The prosecution was handicapped in the case by having no eyewitnesses to any of the killings and no proven cause of death for any of the victims except Monroe, who died of an overdose of codeine.

Toxicology tests, however, found traces of Dalmane, a prescription drug that Puente frequently refilled, in all the bodies buried in the garden.

Puente did not take the stand, but her lawyers argued that many of the victims were old and ill and could have died of natural causes. Her defense conceded that she may have forged their benefit checks but denied she killed anyone.

Her lawyers explained that Puente did not call paramedics or police when her tenants died because she did not want authorities to discover she was operating a boardinghouse in violation of her parole on the earlier drugging and theft charges.

A search of Puente’s house after the bodies were found turned up a note she had written listing the first initial of her alleged victims and a dollar amount, which prosecutors said corresponded to the amount of money she received monthly by forging their checks. At the end, they said, she was taking about $5,000 a month.

Prosecutors said they decided against also charging Puente with forgery for fear that it would make the case too complicated for jurors. But they introduced extensive evidence that she had forged her tenants’ checks.

On Thursday, defense attorney Kevin Clymo said, “All I can say is I’m horribly disappointed.” Defense attorney Peter Vlautin said: “The jurors worked hard in the jury room. We just hope they will decide on life (in prison) without parole.”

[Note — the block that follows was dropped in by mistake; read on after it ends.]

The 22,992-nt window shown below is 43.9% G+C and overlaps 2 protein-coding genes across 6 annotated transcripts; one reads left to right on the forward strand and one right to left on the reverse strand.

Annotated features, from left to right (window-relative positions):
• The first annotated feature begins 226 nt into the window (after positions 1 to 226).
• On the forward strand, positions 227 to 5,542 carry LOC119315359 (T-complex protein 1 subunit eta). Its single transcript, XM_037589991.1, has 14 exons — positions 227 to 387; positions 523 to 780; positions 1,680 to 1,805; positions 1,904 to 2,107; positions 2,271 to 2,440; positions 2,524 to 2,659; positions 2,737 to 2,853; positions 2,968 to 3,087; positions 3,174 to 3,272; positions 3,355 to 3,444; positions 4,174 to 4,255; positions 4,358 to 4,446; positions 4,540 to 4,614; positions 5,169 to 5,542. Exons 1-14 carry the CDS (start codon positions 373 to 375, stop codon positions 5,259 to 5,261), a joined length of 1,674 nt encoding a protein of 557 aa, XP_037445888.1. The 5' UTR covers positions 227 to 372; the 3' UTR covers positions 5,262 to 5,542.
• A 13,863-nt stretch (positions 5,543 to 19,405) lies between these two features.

The trial, which was moved from Sacramento to Monterey because of extensive pretrial publicity, began with jury selection last November. Members of the jury reached its verdict Thursday, just hours after judge Virga had answered two pivotal questions they had asked.

The judge explained that killing someone with poison with malice aforethought would constitute first-degree murder. And he said evidence of guilt on some charges could be weighed when considering Puente’s motive or intent on other counts.

Shortly afterward, jurors asked for new verdict forms on two of the nine murder counts against Puente--suggesting that they had changed their mind on those two.

During the trial, witnesses painted strikingly different portraits of Puente. To some, she was a hard-working landlady. To others, she was a habitue of saloons who sat at the bar where she could strike up acquaintances.

When she wanted, she could be quite charming, witnesses said. She gave money to Sacramento politicians and charities, including the local policemen’s fund. Occasionally, she posed as a physician. During the search of her house, police found a stack of pre-printed Christmas cards from “Dr. Dorothea Puente.”

On the run from Sacramento after the bodies were discovered, Puente was arrested in Los Angeles after a man who met her in a bar recognized her picture from a news broadcast. He asked police to wait a day before arresting her because the two had a date and he wanted to keep it.

Times staff writer Paddock reported from San Francisco, special correspondent Norton from Monterey.